Yesterday, my fellow Miss Demeanor, Susan Breen, talked about buying each of the books recently nominated for the Edgar in the best novel category. She rationalized, quite reasonably in my view, that money not spent in restaurants during the pandemic could be redirected to purchasing books.
I got to thinking about my own book-buying habits while being isolated as we all hope and pray the pandemic will soon be over. I will confess that my husband and I started our marriage with this philosophy about finances: First, we buy books; then we buy food. So, it’s not surprising that being deprived of the pleasure of browsing and buying books in person has led me to complete abandon as I shop online for books. But with so many books, how do I choose which books? The reasons seem to fall into the categories of Smart, Savvy, Sentimental, and Seemingly Silly.
Smart. Books about the craft of writing are the second only to going to school, in my opinion. Although I’ve experienced a common perplexing inertia while I have endless time to write, the opportunity to take the time and read the excellent advice of great writers has been a gift. If the ink in my pen won’t always flow, I can turn to their wisdom. I’m especially grateful to have discovered (late, but never too) Rewrite Your Life by Jessica Lourey and (again, late) Story Genius by Lisa Cron.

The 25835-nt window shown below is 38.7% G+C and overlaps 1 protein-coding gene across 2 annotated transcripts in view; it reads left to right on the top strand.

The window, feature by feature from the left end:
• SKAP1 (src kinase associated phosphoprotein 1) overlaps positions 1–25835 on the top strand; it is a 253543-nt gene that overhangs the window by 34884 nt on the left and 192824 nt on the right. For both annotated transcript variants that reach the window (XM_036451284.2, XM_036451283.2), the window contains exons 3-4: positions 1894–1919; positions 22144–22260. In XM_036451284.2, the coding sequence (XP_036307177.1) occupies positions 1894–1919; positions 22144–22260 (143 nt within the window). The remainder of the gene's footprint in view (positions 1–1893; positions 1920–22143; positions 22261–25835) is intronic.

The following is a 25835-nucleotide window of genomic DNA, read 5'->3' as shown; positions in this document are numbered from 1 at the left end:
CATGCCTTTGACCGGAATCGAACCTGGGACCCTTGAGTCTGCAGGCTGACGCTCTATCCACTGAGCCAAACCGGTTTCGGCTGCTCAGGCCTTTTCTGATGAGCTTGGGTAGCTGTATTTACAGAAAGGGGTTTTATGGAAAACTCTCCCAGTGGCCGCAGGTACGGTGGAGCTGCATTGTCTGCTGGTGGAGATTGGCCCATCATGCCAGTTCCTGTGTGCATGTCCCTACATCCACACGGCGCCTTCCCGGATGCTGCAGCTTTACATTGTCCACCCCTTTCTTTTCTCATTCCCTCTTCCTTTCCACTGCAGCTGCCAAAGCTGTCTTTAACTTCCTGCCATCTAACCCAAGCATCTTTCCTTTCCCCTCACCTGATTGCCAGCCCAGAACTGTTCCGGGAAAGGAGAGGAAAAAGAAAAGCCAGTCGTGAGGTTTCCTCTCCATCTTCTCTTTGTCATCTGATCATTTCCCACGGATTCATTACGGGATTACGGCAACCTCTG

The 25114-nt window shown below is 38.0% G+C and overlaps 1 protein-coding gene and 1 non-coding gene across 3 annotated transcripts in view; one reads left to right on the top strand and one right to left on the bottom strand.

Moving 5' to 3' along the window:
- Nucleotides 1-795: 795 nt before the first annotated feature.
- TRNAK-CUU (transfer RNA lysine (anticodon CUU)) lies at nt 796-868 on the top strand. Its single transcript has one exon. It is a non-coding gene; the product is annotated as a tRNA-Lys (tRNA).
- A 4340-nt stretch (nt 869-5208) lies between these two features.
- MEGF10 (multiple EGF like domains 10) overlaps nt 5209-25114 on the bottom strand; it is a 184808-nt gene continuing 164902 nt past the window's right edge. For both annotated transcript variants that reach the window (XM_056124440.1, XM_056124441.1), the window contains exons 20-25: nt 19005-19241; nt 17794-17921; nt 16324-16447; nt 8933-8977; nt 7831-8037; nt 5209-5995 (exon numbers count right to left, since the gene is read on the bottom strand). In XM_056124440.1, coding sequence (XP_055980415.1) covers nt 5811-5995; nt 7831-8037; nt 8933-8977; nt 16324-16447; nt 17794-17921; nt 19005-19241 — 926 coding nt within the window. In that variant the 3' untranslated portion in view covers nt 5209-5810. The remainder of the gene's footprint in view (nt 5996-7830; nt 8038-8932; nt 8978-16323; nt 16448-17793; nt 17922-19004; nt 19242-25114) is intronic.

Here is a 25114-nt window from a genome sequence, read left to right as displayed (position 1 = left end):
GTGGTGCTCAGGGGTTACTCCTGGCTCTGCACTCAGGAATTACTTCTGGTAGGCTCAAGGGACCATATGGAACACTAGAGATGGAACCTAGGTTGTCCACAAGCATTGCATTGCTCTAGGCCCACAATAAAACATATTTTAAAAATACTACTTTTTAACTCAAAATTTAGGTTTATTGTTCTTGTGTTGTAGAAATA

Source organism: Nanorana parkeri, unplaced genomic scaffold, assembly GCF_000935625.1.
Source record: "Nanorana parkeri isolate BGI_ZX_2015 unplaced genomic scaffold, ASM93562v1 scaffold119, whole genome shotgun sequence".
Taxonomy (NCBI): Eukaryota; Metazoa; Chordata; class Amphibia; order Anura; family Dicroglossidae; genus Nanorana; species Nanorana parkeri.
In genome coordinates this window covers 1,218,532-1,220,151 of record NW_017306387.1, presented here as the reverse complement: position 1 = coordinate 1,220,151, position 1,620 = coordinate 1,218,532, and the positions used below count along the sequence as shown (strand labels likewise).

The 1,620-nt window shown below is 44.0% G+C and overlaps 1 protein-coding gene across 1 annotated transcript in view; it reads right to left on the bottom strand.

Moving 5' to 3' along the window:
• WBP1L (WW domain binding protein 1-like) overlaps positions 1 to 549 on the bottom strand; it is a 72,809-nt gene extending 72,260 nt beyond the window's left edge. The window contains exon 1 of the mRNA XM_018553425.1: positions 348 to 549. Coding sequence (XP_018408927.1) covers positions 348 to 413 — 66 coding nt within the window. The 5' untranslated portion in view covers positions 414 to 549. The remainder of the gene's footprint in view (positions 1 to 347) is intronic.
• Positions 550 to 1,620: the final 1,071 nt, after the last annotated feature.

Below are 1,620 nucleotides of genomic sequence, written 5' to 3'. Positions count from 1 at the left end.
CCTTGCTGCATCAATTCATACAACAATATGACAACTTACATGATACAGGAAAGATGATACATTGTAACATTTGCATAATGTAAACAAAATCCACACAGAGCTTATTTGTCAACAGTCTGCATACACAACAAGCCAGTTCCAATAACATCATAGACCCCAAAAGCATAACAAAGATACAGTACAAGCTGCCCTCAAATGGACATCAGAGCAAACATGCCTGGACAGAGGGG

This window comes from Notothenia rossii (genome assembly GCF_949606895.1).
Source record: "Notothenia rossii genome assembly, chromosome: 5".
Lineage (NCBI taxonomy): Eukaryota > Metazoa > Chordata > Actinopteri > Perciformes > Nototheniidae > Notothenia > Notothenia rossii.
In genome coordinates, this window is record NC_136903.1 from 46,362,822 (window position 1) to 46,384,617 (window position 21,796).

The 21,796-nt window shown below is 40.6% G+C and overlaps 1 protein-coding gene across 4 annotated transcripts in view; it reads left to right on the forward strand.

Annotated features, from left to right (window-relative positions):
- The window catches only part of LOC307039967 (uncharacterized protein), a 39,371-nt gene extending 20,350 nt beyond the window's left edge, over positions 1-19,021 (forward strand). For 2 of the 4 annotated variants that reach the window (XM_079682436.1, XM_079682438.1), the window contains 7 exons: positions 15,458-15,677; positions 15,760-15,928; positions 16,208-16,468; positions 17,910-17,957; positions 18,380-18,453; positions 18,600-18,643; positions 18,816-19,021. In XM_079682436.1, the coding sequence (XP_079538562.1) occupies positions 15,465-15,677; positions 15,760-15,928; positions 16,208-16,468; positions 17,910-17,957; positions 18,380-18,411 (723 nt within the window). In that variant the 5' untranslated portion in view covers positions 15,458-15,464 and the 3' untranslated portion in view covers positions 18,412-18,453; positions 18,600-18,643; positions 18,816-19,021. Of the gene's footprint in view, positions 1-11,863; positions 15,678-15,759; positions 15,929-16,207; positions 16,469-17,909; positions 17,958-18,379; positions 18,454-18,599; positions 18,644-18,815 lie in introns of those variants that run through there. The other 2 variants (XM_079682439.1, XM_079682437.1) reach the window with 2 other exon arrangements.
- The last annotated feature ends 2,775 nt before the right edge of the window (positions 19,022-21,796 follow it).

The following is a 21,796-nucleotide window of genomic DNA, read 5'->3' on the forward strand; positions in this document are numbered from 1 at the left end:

Savvy. Reading books in the genres that I love to read and write in isn’t just pure pleasure. I learn so much from my writing colleagues while I enjoy the distraction from the sad events surrounding me. I thought beach reading was the ultimate reader’s pleasure when I absorbed the books I packed to bring to Mexico and St. John each winter. While reading with your toes in the sand is not at all shabby, sitting on a sofa being drawn into the pages of fiction that remove you from what feels unbearable is a gift. There are too many to mention, but here’s part of the pile that’s getting me through. The Lucky One (Lori Rader Day), Watch Her (Edwin Hill), The First to Lie (Hank Philippi Ryan), The Turn of the Key (Ruth Ware), (Goodnight Beautiful) Aimee Molloy, And Now She’s Gone (Rachel Howzell Hall).
Sentimental. I have been drawn to poetry, my reading “comfort food” as I witness the sorrow and pain around me. David Whyte, Mary Oliver, Seamus Heaney, I owe you.
Seemingly Silly. Pick up Becoming Duchess Goldblatt, examine its cover, and ask yourself, why would I read a book by an anonymous author whose fans call Her Grace? Then do it. You may be surprised by the wisdom, wit, fun, and joy you experience getting lost within the pages of this “memoir” and find yourself questioning the definition of silly.